November 7th and 8th marked the 159th NJEA Convention, an annual event that offers New Jersey teachers what is arguably the most comprehensive, concentrated series of professional development opportunities in the country. This year, educators from all over the state had the opportunity to choose from over 300 workshops and seminars; attend a State Board of Education meeting, which was moved to Atlantic City to coincide with the Convention; hear Commissioner Chris Cerf speak; attend a workshop given by Charlotte Danielson, whose teacher-evaluation model is being used by a majority of schools in the state as part of the ACHIEVE NJ initiative; and study the various components of the new (unproven, untested) teacher evaluation system and mandates that accompany it.
Because the NJEA Convention is so well-attended (the union is reporting attendance of 30,000 this year) and offers career development opportunities for educators of all levels and disciplines at no cost to school districts or taxpayers, many public school districts across the state close for two days each November so their teachers can participate in the event.
This year, though, Newark State District Superintendent Cami Anderson decided–despite concerns of the Newark Teachers Union leadership and despite the fact that NPS have traditionally been closed for the NJEA Convention–that the city’s schools would remain open on November 7th and 8th. But when she realized that approximately 1,000 NPS teachers planned to attend the events in Atlantic City, Anderson had no choice but to close schools at the “last minute”: on the afternoon of Wednesday, November 6th.
After the Convention, Anderson wrote a purposefully divisive letter (see image below) to the families of NPS students explaining her decision to close schools–and effectively blaming the NTU for the confusion that accompanies such a last-minute announcement. In the letter, which differs from an edited version that appears on the NPS website, Anderson claims that in the past when the district closed schools so teachers could attend the NJEA Convention, “crime went up”–because on days off from school “idle” children engaged in criminal activity–and that the November 7th and 8th closures made the city of Newark “less safe.”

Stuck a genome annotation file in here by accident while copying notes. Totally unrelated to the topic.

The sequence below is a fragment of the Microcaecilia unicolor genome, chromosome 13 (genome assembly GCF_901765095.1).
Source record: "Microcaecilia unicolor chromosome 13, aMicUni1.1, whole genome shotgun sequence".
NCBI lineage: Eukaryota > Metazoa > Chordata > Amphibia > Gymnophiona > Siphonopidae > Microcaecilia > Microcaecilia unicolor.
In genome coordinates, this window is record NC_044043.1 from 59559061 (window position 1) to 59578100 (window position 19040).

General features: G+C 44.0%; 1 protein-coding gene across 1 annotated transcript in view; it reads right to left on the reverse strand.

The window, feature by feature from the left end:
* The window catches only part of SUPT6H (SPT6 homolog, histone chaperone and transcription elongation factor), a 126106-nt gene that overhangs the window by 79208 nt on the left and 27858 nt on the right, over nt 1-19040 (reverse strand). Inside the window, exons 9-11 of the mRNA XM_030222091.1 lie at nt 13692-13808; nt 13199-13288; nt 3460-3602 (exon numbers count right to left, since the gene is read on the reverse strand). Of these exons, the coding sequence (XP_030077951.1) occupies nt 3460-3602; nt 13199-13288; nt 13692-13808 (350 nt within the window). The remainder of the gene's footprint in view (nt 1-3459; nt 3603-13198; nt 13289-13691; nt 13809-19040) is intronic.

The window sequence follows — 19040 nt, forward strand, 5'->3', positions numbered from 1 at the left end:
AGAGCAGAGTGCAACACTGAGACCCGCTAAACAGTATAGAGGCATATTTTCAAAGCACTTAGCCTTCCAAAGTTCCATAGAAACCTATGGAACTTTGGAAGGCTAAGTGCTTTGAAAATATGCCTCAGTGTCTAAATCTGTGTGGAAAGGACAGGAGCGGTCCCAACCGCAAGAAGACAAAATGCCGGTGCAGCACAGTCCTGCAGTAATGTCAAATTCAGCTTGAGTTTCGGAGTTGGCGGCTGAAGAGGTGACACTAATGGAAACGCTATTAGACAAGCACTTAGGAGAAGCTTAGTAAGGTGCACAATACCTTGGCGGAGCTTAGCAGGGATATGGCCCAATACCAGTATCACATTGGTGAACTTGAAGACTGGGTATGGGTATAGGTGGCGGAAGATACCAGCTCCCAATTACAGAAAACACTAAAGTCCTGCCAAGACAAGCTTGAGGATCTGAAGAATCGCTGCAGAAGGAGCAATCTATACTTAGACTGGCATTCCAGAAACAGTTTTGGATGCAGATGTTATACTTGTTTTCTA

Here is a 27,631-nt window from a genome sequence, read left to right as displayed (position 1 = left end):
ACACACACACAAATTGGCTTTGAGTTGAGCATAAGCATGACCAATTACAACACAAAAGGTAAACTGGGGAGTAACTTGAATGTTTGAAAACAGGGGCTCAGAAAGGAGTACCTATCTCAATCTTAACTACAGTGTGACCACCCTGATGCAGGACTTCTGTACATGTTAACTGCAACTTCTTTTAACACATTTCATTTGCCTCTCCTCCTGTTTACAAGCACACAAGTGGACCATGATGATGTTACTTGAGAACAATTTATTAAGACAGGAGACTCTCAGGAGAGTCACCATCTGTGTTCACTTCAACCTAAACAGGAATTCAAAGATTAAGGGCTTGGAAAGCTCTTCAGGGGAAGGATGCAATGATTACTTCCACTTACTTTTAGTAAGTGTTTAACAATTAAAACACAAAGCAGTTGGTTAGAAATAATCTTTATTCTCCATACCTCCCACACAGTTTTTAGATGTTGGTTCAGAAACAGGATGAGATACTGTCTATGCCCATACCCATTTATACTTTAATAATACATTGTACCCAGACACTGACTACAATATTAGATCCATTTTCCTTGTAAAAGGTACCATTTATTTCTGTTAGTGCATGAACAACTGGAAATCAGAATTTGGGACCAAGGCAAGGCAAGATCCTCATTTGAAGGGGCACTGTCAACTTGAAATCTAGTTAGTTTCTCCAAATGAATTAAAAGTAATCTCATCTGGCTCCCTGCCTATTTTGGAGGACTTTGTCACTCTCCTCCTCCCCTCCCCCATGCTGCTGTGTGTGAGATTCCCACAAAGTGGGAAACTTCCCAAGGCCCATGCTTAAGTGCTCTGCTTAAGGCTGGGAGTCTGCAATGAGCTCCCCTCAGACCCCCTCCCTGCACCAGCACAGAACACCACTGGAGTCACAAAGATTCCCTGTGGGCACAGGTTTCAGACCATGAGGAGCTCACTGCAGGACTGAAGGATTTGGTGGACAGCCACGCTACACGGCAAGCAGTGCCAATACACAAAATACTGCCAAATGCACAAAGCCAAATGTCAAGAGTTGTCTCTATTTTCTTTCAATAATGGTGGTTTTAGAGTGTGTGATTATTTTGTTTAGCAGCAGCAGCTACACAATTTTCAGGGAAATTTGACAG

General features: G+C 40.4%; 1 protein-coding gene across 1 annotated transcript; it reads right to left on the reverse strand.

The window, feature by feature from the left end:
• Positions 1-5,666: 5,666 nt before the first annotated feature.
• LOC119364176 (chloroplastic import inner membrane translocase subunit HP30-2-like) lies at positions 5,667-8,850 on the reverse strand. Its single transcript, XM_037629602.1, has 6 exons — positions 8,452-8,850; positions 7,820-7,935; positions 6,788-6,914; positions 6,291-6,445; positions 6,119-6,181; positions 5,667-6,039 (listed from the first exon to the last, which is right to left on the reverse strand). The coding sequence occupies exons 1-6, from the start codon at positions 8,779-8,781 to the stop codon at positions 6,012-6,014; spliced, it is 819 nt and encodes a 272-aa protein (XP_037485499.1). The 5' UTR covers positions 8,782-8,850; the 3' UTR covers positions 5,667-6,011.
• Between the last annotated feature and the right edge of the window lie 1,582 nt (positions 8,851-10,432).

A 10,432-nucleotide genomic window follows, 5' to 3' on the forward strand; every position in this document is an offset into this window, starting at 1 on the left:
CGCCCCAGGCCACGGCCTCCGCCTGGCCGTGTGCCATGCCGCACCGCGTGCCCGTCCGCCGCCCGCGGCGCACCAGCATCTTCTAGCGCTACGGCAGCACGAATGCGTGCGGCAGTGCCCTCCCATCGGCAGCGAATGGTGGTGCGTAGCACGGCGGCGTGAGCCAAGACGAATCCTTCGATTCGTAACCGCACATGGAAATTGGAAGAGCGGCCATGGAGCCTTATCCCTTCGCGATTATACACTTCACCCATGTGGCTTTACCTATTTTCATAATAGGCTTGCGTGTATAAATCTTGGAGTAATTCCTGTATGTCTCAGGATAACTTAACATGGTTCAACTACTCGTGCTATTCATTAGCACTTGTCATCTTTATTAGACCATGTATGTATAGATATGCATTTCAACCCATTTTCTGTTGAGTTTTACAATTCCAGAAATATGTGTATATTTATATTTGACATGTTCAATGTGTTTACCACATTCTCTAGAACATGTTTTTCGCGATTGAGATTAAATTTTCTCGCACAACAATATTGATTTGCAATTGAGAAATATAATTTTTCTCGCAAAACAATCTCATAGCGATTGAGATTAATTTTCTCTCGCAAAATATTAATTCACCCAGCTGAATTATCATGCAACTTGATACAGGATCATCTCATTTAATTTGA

The implications of these statements are supremely insulting to Newark students and parents alike, and it’s equally shameful that Anderson has chosen to suggest a correlation between school closures and crime in Newark to use as leverage in her anti-union message. It apparently wasn’t enough for Chris Christie to blame teachers and their unions for creating “failure factories”; Anderson now sees fit to also blame the unions for crime in Newark.
Further, Anderson suggests to families that because Newark’s teachers aren’t represented by the NJEA, the convention would have no value for them (state law dictates that the convention is open to all New Jersey teachers, and Newark educators have been attending for years)–an assertion that is completely untrue and glaringly manipulative–and insinuates that NTU leaders urged teachers to attend the Convention out of spite.
One would think that if Anderson truly supported Newark’s teachers, she’d be thrilled to learn that over 1,000 of them chose to attend the NJEA convention. If she had any doubt about whether or not the event would be a worthwhile use of teachers’ time, a glance at NJEA’s 88-page Convention program would have made clear why the country’s largest state convention is so valuable to New Jersey’s teachers.
But it seems that Cami Anderson is more concerned with disparaging the Newark community and supporting Chris Christie’s union-busting agenda than she is with ensuring Newark’s teachers have access to career development opportunities that will help them improve their instruction, since she claims in her letter that allowing teachers to attend the Convention “doesn’t make sense” for the students or city of Newark. And instead of celebrating the professionalism of Newark’s teachers, Anderson makes the outrageous claim to the families of Newark that teachers’ attendance at the NJEA Convention has made Newark “less safe.”
This type of rhetoric will most certainly not help promote a culture of academics–or a culture of respect–in Newark.